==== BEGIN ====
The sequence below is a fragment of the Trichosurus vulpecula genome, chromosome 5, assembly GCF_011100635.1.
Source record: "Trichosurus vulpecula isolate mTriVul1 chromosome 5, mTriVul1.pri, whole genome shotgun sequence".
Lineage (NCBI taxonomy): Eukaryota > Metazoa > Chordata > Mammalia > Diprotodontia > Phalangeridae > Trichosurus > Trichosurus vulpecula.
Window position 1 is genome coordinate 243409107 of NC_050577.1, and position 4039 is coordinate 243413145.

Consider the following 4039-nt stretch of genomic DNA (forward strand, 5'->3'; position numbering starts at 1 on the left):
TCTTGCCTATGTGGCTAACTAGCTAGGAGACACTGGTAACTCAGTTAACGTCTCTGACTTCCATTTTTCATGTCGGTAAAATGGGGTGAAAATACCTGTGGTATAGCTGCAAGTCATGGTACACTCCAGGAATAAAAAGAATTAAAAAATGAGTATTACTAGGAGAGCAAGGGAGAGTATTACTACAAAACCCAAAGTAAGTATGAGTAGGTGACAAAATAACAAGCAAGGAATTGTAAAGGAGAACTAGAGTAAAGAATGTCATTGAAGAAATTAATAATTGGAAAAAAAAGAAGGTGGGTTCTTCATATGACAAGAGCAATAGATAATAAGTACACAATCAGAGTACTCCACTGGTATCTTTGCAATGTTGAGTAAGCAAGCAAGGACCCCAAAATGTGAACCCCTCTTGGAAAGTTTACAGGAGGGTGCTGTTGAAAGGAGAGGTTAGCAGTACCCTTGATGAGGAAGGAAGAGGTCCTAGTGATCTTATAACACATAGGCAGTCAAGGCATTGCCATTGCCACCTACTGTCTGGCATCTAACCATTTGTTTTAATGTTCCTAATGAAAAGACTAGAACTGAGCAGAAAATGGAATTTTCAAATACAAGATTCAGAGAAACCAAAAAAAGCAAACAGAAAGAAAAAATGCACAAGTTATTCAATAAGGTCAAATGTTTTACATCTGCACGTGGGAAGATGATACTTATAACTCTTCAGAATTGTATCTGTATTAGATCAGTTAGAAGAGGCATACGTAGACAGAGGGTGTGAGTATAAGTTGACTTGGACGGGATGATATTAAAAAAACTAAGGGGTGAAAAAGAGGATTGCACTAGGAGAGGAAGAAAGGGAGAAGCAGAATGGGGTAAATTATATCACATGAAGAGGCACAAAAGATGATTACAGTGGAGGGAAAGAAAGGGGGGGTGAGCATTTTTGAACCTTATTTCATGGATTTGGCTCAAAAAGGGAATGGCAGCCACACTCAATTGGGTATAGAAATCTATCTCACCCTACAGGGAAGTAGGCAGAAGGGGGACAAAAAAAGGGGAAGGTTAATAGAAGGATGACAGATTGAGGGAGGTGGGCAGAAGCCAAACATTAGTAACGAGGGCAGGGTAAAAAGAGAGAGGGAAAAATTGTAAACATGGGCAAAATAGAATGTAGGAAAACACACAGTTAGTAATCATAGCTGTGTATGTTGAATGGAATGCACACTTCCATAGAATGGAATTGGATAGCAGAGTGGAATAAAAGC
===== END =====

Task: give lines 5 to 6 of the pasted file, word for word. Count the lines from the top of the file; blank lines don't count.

Consider the following 4039-nt stretch of genomic DNA (forward strand, 5'->3'; position numbering starts at 1 on the left):
TCTTGCCTATGTGGCTAACTAGCTAGGAGACACTGGTAACTCAGTTAACGTCTCTGACTTCCATTTTTCATGTCGGTAAAATGGGGTGAAAATACCTGTGGTATAGCTGCAAGTCATGGTACACTCCAGGAATAAAAAGAATTAAAAAATGAGTATTACTAGGAGAGCAAGGGAGAGTATTACTACAAAACCCAAAGTAAGTATGAGTAGGTGACAAAATAACAAGCAAGGAATTGTAAAGGAGAACTAGAGTAAAGAATGTCATTGAAGAAATTAATAATTGGAAAAAAAAGAAGGTGGGTTCTTCATATGACAAGAGCAATAGATAATAAGTACACAATCAGAGTACTCCACTGGTATCTTTGCAATGTTGAGTAAGCAAGCAAGGACCCCAAAATGTGAACCCCTCTTGGAAAGTTTACAGGAGGGTGCTGTTGAAAGGAGAGGTTAGCAGTACCCTTGATGAGGAAGGAAGAGGTCCTAGTGATCTTATAACACATAGGCAGTCAAGGCATTGCCATTGCCACCTACTGTCTGGCATCTAACCATTTGTTTTAATGTTCCTAATGAAAAGACTAGAACTGAGCAGAAAATGGAATTTTCAAATACAAGATTCAGAGAAACCAAAAAAAGCAAACAGAAAGAAAAAATGCACAAGTTATTCAATAAGGTCAAATGTTTTACATCTGCACGTGGGAAGATGATACTTATAACTCTTCAGAATTGTATCTGTATTAGATCAGTTAGAAGAGGCATACGTAGACAGAGGGTGTGAGTATAAGTTGACTTGGACGGGATGATATTAAAAAAACTAAGGGGTGAAAAAGAGGATTGCACTAGGAGAGGAAGAAAGGGAGAAGCAGAATGGGGTAAATTATATCACATGAAGAGGCACAAAAGATGATTACAGTGGAGGGAAAGAAAGGGGGGGTGAGCATTTTTGAACCTTATTTCATGGATTTGGCTCAAAAAGGGAATGGCAGCCACACTCAATTGGGTATAGAAATCTATCTCACCCTACAGGGAAGTAGGCAGAAGGGGGACAAAAAAAGGGGAAGGTTAATAGAAGGATGACAGATTGAGGGAGGTGGGCAGAAGCCAAACATTAGTAACGAGGGCAGGGTAAAAAGAGAGAGGGAAAAATTGTAAACATGGGCAAAATAGAATGTAGGAAAACACACAGTTAGTAATCATAGCTGTGTATGTTGAATGGAATGCACACTTCCATAGAATGGAATTGGATAGCAGAGTGGAATAAAAGC